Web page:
That is the grammar of change (though most politicians don't get it). So instead of being a little downhearted that GTR/Southern's operators Go Ahead has made £100m in profits this year - despite their obvious inability to discharge their duty to their public in the south of England - I'm actually rather optimistic.
1. Because the shadowy absentee landlords of Southern at Go Ahead have been forced into the open, to go public about how they are extracting resources yet failing to do the work. It was about time (Go Ahead chair Andrew Allner has made a statement which has been widely quoted, but the BBC link takes you to a private website marked "only for investors").
2. Because Transport Secretary Chris Grayling has taken my advice and set up an inquiry into the disaster at Southern, Thameslink and the Gatwick Express - just as I urged him to. In fact, he has put "an experienced rail executive" in charge of it and given him a budget of £20m to sort out the problems, whatever they happen to be (I could have told him without all the effort, but more on that in a moment...)
3. Because finally, the passengers are getting themselves together with a crowdfunded action for judicial review against the government.
This is especially important because it is a potential way forward to make things happen by the put-upon passengers, without them having somehow to dismiss the whole government - or to go on strike in some way.
The perils of strikes are obvious from the two most public disputes at the moment. The junior doctors have clearly been infantilised by years of central government targets, so much so that they are prepared to put patients at risk without having a clear idea what they are actually striking about.
As for the RMT, Chris Grayling's long-awaited intervention demonstrates that he finds the situation easier if he can blame the rail unions rather than face up to the real problems. Again, more on this in a moment.
I know - because I'm one of them - that the passengers are angry enough and, between them, wealthy enough, to fund a legal action. The barristers need an initial £10,000 to get started, and to start the action - and start demanding documents from the Department of Transport. The case is being managed by the brand new, and homegrown, Association of British Commuters. This is what they need:
1. Donations, however small, now and in the future - find out more here.
2. Information from individuals who have lost jobs or livelihoods because of the government's far too cosy relationship with their incompetent contractors. Contact here.
3. Local businesses who might be able to guarantee larger sums to kickstart the action. Contact here.
I'm certainly going to contribute, if for no other reason that passengers can show they have some leverage in a situation where Department of Transport officials and the even better paid Go Ahead executives between them seem to have it all.
But don't let's leave Chris Grayling's article quite yet. I've said I was optimistic: that was partly a result of reading what he had to say.
Because no modern minister has had so muddled an article drafted for him by his officials before, and that means something. At some level he must realise it too.
He blames the unions for the disruption on the non-strike days, explaining - quite wrongly and with no evidence at all - that "train guards have been calling in sick in unprecedented numbers .... what is clearly an organised attempt to disrupt services".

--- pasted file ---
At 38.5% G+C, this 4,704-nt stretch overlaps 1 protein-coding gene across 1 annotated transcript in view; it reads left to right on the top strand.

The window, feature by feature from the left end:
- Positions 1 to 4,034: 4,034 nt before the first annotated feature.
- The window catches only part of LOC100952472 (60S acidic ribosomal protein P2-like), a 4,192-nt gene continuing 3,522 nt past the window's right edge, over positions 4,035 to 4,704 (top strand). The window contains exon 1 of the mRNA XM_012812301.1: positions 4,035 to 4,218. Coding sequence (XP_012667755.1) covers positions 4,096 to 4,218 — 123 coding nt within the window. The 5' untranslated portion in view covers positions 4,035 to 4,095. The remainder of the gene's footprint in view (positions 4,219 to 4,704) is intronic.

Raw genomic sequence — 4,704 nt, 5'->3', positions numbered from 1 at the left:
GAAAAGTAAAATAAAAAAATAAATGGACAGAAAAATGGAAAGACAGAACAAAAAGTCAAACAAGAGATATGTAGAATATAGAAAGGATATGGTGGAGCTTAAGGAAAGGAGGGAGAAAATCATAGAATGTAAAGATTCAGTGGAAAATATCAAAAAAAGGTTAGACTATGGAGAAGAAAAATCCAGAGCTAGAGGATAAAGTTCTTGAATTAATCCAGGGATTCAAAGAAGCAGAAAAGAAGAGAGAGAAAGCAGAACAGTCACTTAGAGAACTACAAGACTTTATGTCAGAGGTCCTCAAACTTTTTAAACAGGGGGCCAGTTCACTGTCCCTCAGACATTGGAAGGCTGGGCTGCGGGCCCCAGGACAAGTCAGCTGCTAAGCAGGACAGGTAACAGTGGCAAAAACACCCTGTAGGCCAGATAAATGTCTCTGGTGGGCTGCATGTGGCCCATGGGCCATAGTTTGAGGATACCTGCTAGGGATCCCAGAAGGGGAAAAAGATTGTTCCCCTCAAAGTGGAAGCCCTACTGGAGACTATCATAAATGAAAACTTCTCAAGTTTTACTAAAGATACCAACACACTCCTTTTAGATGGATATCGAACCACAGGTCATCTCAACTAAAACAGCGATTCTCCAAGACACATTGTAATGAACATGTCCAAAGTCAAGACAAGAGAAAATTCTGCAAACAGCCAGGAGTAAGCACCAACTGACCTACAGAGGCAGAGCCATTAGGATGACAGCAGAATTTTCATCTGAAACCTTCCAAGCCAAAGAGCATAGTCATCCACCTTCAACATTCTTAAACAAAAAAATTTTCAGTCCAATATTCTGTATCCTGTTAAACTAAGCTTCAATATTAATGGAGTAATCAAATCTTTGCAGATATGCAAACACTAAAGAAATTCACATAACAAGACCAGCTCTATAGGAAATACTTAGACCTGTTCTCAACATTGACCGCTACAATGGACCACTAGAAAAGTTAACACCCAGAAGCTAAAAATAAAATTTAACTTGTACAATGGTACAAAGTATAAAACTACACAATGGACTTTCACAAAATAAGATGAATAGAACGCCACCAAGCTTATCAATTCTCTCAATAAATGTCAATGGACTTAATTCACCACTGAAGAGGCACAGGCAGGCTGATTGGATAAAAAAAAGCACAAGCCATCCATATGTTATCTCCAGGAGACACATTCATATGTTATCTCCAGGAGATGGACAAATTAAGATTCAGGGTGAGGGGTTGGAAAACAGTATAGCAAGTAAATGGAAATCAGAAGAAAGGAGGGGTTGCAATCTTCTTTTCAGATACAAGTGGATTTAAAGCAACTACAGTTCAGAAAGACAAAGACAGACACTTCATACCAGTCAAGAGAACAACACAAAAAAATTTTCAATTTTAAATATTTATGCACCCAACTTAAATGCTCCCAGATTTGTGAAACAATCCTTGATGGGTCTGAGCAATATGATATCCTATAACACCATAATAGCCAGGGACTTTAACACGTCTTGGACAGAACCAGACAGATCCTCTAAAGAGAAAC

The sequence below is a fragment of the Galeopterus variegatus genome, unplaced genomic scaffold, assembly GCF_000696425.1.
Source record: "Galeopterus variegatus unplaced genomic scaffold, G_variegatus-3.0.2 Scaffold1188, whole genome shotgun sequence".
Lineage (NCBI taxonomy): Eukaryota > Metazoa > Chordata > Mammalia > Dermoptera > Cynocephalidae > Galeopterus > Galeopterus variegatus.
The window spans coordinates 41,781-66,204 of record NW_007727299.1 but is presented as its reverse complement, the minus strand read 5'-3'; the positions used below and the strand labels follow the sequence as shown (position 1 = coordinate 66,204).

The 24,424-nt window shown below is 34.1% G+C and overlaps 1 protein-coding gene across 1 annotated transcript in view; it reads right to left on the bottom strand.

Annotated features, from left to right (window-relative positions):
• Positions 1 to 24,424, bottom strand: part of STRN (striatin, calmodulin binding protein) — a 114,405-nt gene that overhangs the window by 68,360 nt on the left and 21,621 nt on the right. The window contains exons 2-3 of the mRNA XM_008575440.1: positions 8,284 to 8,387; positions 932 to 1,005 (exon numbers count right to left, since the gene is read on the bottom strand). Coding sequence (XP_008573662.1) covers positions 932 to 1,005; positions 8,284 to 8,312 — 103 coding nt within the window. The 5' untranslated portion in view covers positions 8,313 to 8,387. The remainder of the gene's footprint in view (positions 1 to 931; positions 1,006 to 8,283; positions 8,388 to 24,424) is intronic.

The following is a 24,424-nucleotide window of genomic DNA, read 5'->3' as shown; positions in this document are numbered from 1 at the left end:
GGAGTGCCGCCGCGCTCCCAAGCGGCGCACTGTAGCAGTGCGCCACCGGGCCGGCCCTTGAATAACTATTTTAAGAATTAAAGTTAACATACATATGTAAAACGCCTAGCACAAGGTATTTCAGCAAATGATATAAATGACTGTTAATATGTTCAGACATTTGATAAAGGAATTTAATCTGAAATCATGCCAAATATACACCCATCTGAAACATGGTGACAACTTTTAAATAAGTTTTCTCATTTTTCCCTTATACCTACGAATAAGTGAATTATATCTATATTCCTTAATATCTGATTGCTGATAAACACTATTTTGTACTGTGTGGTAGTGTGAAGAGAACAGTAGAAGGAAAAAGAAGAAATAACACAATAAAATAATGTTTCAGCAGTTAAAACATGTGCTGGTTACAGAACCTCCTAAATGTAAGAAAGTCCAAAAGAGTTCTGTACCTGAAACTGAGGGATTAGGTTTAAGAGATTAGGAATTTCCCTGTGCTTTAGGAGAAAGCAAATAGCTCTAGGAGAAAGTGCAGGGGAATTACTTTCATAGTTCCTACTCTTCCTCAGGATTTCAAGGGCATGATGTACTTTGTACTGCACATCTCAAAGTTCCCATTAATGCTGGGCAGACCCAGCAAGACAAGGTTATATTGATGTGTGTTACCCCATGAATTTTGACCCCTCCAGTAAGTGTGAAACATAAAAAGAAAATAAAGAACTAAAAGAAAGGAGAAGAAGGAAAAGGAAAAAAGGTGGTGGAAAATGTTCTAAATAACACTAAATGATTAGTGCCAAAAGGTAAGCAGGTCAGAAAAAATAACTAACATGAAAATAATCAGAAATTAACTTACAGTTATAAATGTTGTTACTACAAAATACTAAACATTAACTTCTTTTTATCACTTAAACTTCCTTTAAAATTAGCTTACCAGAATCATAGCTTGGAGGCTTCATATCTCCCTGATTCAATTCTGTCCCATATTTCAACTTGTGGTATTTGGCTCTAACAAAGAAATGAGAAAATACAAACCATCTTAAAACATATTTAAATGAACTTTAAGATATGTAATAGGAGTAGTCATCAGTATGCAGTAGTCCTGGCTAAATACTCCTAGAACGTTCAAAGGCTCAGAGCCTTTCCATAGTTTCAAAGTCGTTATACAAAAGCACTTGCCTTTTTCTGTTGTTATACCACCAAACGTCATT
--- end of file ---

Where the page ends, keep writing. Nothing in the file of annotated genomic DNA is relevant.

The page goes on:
As most commuters know, the heroic efforts of the guards - faced day after day by furious passengers, crowded platforms, dangerously overcrowded trains and no information - have been the saving grace for many during this appalling period.
If Grayling believes this, why does he need to investigate further? Why does he need to hand over £20m to fix problems if it is all the fault of the guards?
Grayling manages to demonstrate in the most embarrassing way that (a) he hasn't talked to frontline rail staff, (b) he hasn't talked to passengers, and (c) he has only talked to a small coterie of officials and Go Ahead executives in his cosy bunker. It is, in short, time he got out more.
If he had been, he would know that GTR no longer employs revenue support staff, that they have contracted out cleaning and engineering and some ticket collecting to agency staff with no commitment or regularity, that they have closed ticket offices, and have discussed turning some of them into mini-supermarkets. He would know that they are continuing to organise voluntary redundancies even though they have a continuing and unaddressed staff shortage. He would find, in short, that GTR is an extractive money-maximising machine which happens to run a few trains, and doesn't do it very well.
He would also discover that the sickness is back to normal levels, without really improving reliability.
And he would know that there is another explanation for the high levels in May. GTR insisted that any sickness absence needed to be covered by a doctor's note. As most people know, these are only available for weeks off work, not days off - which guaranteed that more staff were of for longer than they otherwise would have been.
In fact, the failure to acknowledge the loyalty and commitment of guards and platform staff has been an important factor in the current dispute.
Personally, my feeling is that the best response to this kind of bluster is to put money into the legal case against the government. Remember: commuters don't have to win the case to win - all they need to do is force the officials to drop these parrot-like, patronising responses. And they will.
See my book Cancelled! on the Southern Railways disaster, now on sale for £1.99 (10p goes to Railway Benefit Fund).
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